There were 45,831 housing units at an average density of 75 per square mile. The racial makeup of the county was 90.13% White, 2.90% Black or African American, 0.28% Native American, 4.12% Asian, 0.04% Pacific Islander, 1.01% from other races, 1.51% from two or more races. 2.51% of the population were Hispanic or Latino of any race. There were 44,080 households out of which 26.50% had children under the age of 18 living with them, 43.90% were married couples living together, 6.80% had a female householder with no husband present, 46.50% were non-families. 30.20% of all households were made up of individuals and 5.60% had someone living alone, 65 years of age or older. The average household size was 2.34 and the average family size was 2.97. Age spread: 20.10% under the age of 18, 23.40% from 18 to 24, 30.80% from 25 to 44, 18.20% from 45 to 64, 7.40% who were 65 years of age or older. The median age was 28 years. For every 100 females, there were 99.10 males. For every 100 females age 18 and over, there were 97.30 males.
The median income for a household in the county was $40,060, the median income for a family was $60,112. Males had a median income of $36,279 versus $29,793 for females; the per capita income for the county was $22,220. About 5.20% of families and 15.00% of the population were below the poverty line, including 8.10% of those under age 18 and 3.80% of those age 65 or over. As a result of the presence of the University of Iowa, Johnson County is the most liberal leaning county in Iowa and a stronghold of the Democratic Party, it has been the strongest Democratic county in the state since 1984. The last Republican to win the county in a presidential election was Richard Nixon in 1960, this is true in state elections as well, where Johnson County is the lone county to vote against the Republican in landslide elections, such as Senator Chuck Grassley's landslide re-election wins in 2010 and 2016 or Governor Terry Branstad's landslide re-election in 2014. Frytown Midway The population ranking of the following table is based on the 2010 census of Johnson County.† county seat John T. Struble early builder and farmer.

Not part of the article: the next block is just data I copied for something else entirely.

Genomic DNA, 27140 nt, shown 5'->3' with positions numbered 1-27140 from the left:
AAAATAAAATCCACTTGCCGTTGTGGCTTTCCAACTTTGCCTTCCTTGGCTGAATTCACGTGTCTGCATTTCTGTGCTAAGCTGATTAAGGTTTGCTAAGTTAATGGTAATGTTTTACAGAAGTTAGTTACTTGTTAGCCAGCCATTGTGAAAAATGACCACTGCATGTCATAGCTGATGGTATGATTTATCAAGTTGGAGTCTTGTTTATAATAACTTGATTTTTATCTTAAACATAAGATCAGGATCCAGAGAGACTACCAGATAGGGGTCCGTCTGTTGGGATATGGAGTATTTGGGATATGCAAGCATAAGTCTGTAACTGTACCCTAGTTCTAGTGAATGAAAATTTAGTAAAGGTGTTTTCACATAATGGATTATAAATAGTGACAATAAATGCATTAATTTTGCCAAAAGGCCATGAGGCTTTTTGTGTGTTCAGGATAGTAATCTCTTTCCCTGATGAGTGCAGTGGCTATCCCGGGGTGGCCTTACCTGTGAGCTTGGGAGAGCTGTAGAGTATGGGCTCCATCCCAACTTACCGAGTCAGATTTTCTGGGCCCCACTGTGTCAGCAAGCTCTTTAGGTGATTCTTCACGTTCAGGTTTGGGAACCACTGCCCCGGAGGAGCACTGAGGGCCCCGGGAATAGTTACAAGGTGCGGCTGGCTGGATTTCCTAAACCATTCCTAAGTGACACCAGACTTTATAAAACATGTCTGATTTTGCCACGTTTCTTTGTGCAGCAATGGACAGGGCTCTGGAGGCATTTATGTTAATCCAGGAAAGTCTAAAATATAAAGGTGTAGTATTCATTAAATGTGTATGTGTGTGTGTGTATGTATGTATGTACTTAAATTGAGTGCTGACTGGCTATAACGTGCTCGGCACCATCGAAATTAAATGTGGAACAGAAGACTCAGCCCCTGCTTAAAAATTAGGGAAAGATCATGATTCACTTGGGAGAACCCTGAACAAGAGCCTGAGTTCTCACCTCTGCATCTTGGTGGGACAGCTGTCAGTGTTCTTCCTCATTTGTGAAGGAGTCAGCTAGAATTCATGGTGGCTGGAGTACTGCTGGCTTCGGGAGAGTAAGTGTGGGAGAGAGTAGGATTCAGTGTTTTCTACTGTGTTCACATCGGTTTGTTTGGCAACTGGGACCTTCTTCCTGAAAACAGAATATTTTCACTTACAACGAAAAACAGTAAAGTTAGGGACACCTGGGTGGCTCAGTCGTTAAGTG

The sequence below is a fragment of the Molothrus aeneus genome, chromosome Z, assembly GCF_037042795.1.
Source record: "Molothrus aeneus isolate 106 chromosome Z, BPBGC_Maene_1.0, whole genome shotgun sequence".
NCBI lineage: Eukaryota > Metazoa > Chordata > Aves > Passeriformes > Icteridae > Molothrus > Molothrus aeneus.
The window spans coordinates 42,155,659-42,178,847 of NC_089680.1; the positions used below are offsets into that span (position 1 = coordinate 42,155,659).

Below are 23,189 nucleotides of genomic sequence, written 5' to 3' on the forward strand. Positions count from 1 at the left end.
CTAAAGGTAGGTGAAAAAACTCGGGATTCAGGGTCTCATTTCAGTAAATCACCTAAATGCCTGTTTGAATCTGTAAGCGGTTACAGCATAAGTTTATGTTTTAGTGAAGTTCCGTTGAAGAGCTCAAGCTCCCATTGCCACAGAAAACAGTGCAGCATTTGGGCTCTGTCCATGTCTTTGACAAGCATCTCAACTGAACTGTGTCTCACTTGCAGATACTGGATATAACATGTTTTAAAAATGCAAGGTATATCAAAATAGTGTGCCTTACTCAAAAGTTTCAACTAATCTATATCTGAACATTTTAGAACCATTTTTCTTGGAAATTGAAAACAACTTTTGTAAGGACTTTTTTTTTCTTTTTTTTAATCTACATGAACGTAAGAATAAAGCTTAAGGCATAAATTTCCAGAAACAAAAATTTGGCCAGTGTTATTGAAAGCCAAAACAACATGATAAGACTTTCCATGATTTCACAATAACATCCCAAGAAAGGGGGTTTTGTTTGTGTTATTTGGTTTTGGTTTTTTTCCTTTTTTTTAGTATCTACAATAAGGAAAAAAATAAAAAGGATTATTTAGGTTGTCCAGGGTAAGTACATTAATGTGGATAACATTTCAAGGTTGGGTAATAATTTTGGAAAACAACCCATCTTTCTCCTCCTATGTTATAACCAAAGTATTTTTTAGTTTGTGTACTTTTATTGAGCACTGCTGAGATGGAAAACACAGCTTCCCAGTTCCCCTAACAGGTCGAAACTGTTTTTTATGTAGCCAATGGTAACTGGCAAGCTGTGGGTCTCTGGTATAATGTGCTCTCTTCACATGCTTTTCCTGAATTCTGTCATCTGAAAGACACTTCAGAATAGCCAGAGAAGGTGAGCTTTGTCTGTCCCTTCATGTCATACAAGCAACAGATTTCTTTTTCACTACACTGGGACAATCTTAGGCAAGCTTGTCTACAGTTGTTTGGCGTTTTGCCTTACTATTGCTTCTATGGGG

Grant Wood, artist. National Register of Historic Places listings in Johnson County, Iowa Secrest Octagon Barn Charles Ray Aurner, Leading Events in Johnson County, History, Volume I reproduction by Torch Press, Cedar Rapids IA Johnson County Government Johnson County Crisis Center Johnson County website
Muscatine County, Iowa